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Bromyard, Herefordshire

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Up to 1834

No Information.

After 1834

Bromyard Poor Law Union was formed on 30th May 1836. Its operation was overseen by an elected Board of Guardians, 35 in number, representing its 33 constituent parishes as listed below (figures in brackets indicate numbers of Guardians if more than one):

County of Hereford: Avenbury, Bromyard (2), Bridenbury, Collington, Little Cowarne, Much Cowarne, Cradley (2), Edwin Ralph, Evesbach, Felton, Bishops Frome, Grendon Bishop, Grendon Warren, Hampton Charles, Linton, Moreton Jeffries, Norton with Brockhampton, Ocle Pychard, Pencombe, Upper Sapey, Stanford Bishop, Stoke Lacy, Tedstone Delamere, Tedstone Wafer, Thornbury, Ullingswick, Wacton, Whitbourne, Winslow, Wolferlow.
County of Worcester: Acton Beauchamp, Edwin Loach, Lower Sapey or Sapey Pritchard.

The population falling within the Union at the 1831 census had been 11,940 — ranging from Moreton Jeffries (population 46) to Cradley (1,509) and Bromyard itself (1,434). The average annual poor-rate expenditure for the period 1834-36 had been £4,722 or 7s.11d per head of the population.

A new Union workhouse for 120 inmates was built in 1836 to the east of Bromyard, for which the Poor Law Commissioners authorized an an expenditure of £3,000. The architect was George Wilkinson who was responsible for other Herefordshire workhouses at Leominster, Ledbury and Weobley. His design followed the popular cruciform or "square" plan with an entrance block at the front, behind which lay the four accommodation wings radiating from a central hub, creating yards for the different classes of pauper (male/female, old/young). The workhouse location and layout are shown on the 1902 OS map:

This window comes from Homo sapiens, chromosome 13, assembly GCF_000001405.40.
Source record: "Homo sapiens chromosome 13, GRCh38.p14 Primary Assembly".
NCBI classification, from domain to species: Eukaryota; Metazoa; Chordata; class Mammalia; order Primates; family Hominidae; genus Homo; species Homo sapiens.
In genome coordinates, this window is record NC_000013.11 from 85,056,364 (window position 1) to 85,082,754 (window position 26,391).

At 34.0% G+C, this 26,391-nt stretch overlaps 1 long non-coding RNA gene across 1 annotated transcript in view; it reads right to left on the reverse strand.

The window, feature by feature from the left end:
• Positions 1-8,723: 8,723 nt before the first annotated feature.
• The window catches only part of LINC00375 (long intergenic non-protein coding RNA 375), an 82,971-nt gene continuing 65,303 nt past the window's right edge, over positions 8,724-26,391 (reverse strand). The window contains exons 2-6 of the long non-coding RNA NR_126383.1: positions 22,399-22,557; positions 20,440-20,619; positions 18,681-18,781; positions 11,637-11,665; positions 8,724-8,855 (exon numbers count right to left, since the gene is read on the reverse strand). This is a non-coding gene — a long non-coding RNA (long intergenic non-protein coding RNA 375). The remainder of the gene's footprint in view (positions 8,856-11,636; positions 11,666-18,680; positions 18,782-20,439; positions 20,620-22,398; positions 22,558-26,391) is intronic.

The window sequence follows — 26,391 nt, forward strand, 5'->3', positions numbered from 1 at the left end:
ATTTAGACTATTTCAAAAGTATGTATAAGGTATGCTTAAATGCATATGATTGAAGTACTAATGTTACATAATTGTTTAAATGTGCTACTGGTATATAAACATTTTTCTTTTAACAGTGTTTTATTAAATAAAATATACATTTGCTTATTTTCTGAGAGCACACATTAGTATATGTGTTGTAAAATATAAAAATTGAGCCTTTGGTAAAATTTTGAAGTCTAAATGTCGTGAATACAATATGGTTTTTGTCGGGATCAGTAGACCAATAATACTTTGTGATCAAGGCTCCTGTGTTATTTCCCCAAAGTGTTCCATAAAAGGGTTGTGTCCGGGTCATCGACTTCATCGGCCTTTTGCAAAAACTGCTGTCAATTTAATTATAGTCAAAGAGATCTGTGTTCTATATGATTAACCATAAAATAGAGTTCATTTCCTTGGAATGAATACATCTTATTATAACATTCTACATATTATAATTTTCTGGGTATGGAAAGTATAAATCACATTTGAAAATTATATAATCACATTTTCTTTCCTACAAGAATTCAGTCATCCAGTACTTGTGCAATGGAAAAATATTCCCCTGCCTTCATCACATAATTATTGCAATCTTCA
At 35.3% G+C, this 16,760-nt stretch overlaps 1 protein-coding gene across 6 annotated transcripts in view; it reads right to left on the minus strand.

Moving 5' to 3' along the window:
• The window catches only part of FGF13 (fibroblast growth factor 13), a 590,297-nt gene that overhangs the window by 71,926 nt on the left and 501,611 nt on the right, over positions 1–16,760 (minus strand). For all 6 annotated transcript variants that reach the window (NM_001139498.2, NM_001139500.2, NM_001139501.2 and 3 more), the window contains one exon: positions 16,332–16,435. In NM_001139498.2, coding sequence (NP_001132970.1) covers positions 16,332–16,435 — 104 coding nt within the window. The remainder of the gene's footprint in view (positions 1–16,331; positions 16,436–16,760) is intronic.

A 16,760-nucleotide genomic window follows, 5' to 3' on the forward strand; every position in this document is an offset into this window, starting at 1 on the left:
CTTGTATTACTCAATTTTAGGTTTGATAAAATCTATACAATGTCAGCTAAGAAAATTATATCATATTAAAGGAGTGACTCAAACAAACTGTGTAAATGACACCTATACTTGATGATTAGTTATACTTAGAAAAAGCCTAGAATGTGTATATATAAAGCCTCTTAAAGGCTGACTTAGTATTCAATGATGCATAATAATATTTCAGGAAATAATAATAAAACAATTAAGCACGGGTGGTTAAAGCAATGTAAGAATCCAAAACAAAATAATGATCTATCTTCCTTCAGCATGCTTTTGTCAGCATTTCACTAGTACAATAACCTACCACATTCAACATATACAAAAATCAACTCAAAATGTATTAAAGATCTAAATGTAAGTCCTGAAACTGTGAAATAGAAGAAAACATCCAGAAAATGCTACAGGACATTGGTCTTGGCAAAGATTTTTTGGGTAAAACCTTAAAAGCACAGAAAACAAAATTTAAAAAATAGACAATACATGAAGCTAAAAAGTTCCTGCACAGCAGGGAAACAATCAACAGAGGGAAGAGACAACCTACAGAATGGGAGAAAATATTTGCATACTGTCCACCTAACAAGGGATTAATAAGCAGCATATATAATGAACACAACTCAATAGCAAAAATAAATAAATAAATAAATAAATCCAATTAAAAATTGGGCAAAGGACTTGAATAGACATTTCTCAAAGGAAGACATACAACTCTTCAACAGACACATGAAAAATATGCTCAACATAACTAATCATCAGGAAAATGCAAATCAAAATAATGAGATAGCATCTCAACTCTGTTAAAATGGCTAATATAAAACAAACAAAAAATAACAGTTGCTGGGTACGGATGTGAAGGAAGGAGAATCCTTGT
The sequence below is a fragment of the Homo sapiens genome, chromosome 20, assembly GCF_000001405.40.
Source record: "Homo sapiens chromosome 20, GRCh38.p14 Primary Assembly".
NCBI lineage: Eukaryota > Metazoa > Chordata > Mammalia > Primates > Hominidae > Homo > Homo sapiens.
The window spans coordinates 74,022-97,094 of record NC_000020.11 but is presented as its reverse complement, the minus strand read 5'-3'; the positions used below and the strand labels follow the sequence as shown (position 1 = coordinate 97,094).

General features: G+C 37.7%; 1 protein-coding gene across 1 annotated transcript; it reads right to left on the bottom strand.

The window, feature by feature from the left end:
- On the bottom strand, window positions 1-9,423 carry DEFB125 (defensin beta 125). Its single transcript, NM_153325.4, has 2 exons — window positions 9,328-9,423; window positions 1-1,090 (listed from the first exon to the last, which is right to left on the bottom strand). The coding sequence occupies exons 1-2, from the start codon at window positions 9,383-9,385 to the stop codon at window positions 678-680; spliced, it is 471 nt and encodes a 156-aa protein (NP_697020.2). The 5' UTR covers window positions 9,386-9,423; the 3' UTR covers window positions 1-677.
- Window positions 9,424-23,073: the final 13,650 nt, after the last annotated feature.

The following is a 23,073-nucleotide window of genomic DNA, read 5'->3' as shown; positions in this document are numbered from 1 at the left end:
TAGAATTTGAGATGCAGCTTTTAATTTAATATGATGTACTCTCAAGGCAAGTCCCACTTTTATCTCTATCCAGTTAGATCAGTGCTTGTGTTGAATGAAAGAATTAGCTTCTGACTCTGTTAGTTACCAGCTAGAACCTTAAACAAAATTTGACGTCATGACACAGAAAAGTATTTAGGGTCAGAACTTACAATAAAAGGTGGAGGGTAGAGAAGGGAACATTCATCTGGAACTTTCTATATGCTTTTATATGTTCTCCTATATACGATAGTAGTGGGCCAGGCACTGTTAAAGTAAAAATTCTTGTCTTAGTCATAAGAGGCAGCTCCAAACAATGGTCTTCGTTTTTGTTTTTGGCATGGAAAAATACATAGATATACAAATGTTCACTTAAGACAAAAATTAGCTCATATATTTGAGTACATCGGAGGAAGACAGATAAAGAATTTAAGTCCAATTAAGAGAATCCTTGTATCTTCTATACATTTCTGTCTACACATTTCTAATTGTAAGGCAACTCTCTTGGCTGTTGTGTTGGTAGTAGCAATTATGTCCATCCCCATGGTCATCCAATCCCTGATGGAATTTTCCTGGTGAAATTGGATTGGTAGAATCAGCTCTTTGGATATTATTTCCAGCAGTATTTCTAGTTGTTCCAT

Bromyard site, 1902.

In 1893, there was an outbreak of smallpox. Local news reports from 1893 included the following:

July 6th
Board of Guardians:
Indoor Poor 45 (last year, 55)
Outdoor Poor 298 (last year, 333)
Vagrants Relieved 0 (last year, 49) (Closed for Smallpox)
Lunatics in Asylum 42 (last year, 38)
July 20th
The Clerk was directed to obtain tenders for flooring with concrete and wood blocks the female tramp ward and other wards lately used for Smallpox.
July 27th
New Infectious Hospital
In the early Spring of this year we were threatened with an epidemic of Smallpox introduced into the workhouse by Tramps in the casual ward and afterwards it made its appearance in Sheep St. terminating fatally in the person of Thomas Taylor who had been employed in the work of disinfecting the workhouse. Members of the Rural Sanitary Authority strongly pressed by their medical officer and by the Local Govt. Board to take immediate action by seeking some suitable site for the erection of a proper infectious hospital and at once proceed to build. The small property in the possession of Mr W Morris at Burley about ½ mile from the workhouse consisting of about 5 acres of freehold land and a cottage was bought for £260. On obtaining possession they at once put the cottage in tenable repair and 6 bell tents were purchased to be erected in the meadow should any need arise, thus putting the authority in a position to isolate any new cases of disease.

The workhouse later became Bromyard Hospital. The surviving workhouse buildings are now used for residential accommodation.

Bromyard from the north-east, 2001.
© Peter Higginbotham.




Note: many repositories impose a closure period of up to 100 years for records identifying individuals. Before travelling a long distance, always check that the records you want to consult will be available.

  • Herefordshire Archives and Record Centre, Fir Tree Lane, Hereford HR2 6LA. oldings include: Guardians' minute books (1836-1930); Admissions and discharges (1840-1929); Casual vagrants' admissions (1911-12); Porter's admissions and discharges (1900-16); etc.



  • None.

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